The air in Agostino DiBari’s shop on Main Street in Orleans smells slightly sweet. But not in that Jolly Rancher way that can make scented candles so fearsome. It’s a smell that becalms. DiBari adds no perfumes to the natural beeswax he melts for candlemaking here.
Even though he’s been pouring pillars and dipping tapers at his Honey Candle Company for a quarter century, DiBari still speaks in the rhythms of Italy. He sidesteps a question about how he got from his hometown of Fasano, in Apulia, to Cape Cod. “There’s a saying where I come from,” he says. “ ‘You can know where you were born, but you will never know where you’re going to die.’
“I used to be a fisherman,” DiBari says. “I’m on the Cape because living far from the ocean is painful for me.” Finally, he admits, “There was a woman, of course.”
DiBari came to the U.S. in 1990 and took a job as an apprentice in a ceramics company. The clay was incidental, he said; what he loved was shaping the molds. The skills he once applied to tiles and plates were what he wanted to draw on when he decided to start a business of his own. “I had no idea about beeswax,” he says.
He makes his own molds — for twisted tapers, pine cones, towers, spirals, honeycomb-relief candlesticks, the Provincetown monument — all except the ones used for pouring perfectly smooth-sided simple pillars. Those, he says, are better made in commercial molds.
After building a prototype, he seals it in rubber. Once that sets, the mold can go into use. It’s the same principle as slipcasting, he explains, but there is no need to create a master mold and then make production molds from it.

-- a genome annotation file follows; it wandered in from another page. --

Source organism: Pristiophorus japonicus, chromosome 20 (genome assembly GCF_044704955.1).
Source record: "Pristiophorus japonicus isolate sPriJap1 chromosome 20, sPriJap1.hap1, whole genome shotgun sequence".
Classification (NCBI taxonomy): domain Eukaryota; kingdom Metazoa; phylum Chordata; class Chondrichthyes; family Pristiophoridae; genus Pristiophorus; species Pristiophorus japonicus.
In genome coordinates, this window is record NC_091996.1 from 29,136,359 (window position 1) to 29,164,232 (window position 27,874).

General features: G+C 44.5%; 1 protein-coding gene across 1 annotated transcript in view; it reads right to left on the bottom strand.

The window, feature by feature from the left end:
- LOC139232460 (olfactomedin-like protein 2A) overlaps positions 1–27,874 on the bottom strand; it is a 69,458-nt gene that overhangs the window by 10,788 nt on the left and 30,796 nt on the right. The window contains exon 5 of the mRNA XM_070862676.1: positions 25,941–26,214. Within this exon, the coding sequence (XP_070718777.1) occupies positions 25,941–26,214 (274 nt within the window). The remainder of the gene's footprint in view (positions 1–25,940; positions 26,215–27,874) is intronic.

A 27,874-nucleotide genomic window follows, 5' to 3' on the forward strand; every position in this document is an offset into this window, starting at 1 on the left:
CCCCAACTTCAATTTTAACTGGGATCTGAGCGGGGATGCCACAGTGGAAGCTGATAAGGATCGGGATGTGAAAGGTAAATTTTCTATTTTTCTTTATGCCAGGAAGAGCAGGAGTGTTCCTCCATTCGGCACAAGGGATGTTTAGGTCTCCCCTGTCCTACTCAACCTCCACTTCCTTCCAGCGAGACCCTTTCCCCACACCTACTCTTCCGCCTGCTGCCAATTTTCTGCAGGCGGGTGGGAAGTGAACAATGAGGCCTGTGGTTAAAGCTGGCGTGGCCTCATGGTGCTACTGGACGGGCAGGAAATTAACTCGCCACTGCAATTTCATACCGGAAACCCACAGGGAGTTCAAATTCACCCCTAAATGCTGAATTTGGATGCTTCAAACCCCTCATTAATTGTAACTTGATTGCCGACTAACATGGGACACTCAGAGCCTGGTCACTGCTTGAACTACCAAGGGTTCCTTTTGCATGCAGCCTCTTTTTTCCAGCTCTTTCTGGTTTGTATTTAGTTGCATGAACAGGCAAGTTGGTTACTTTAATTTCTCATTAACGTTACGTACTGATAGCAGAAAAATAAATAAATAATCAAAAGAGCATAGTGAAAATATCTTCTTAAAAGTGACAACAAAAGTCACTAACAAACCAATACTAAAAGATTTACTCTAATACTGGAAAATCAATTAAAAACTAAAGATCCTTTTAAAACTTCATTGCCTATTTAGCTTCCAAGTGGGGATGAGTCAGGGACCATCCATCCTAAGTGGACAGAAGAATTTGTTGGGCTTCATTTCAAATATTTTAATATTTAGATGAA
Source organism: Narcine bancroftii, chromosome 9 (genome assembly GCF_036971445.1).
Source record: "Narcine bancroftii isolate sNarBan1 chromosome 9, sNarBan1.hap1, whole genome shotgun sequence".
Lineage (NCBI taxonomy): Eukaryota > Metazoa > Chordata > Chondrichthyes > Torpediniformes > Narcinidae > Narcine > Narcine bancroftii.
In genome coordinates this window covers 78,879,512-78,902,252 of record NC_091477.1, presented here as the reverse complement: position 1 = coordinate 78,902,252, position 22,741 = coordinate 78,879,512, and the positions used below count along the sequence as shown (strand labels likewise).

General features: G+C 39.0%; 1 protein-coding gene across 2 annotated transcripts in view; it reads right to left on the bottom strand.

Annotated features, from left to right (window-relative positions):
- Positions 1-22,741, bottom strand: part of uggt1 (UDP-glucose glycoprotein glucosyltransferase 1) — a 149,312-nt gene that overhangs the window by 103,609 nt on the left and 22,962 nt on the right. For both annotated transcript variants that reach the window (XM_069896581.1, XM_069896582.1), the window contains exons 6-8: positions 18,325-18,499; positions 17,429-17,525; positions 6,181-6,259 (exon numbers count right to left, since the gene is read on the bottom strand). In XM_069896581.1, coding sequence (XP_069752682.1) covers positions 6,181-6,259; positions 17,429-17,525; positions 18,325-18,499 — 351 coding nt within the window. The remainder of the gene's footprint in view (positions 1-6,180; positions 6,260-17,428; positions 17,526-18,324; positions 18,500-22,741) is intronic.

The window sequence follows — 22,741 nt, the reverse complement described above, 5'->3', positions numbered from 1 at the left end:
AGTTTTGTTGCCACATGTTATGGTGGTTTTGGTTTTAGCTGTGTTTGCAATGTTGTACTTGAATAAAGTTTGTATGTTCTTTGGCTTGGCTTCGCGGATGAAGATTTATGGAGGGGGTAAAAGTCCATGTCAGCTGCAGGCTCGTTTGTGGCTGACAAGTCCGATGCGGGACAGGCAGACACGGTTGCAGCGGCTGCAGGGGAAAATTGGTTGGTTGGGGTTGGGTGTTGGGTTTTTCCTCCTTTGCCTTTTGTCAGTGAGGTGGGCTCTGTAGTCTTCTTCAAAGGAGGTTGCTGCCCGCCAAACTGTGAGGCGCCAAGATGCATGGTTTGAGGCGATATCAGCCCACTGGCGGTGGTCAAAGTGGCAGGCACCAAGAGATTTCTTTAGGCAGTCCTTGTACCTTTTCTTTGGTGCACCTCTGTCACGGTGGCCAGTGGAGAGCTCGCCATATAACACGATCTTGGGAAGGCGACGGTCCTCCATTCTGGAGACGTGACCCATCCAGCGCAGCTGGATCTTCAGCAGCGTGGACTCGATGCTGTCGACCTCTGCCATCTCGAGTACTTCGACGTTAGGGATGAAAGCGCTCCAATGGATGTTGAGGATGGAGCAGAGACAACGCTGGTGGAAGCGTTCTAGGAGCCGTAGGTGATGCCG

“When I see something I like,” he says, “I make a mold.” He is inspired by nature, he says, but also by Baroque ornamentation. “I look at a 17th-century table leg, say, and I know it will make a good candle.
“In the beginning, I made a few candles from paraffin,” DiBari continues, “but once you work with wax you understand the difference.” Everything about beeswax is better, he says — the shrinkage, the dynamics, the “dense, gorgeous” way it takes on color.
DiBari says he uses liquid colors that pass muster in California, where Proposition 65 standards for exposure to harmful chemicals are strict. “Why would you want to contaminate good beeswax?” he asks. “I want the same colors they use for crayons for children.”
The wax DiBari uses comes from a North Carolina company that harvests it from apiaries along the East Coast. It’s then double filtered. Once, he says, he tried using home-filtered wax given to him by local beekeepers, but it couldn’t match the quality of what he’s able to buy. Particles of propolis, bits of bees, and pollen made it look murky in his vats and caused the wicks in finished candles to sputter out.
Normally, DiBari keeps about 100 pounds of wax melted to 160 degrees in his four vats. He makes everything, whether shaped by molds or dipped, on two workbenches behind the cash register. To get from now through the winter holidays, DiBari figures he’ll need about 1,500 pounds of wax. He’s awaiting an order of 1,200 pounds now, which should help him catch up. His stores dwindled during the pandemic because deliveries weren’t reliable.
He doesn’t have a favorite design. “If you have a beautiful pedestal for it, a simple two-inch-diameter pillar, 25 inches tall — that’s nice,” he says. “With beeswax, in the end, it’s not the shape of the candle, it’s the glow of the candle as it burns. It’s the only wax whose glow is similar to sunlight.”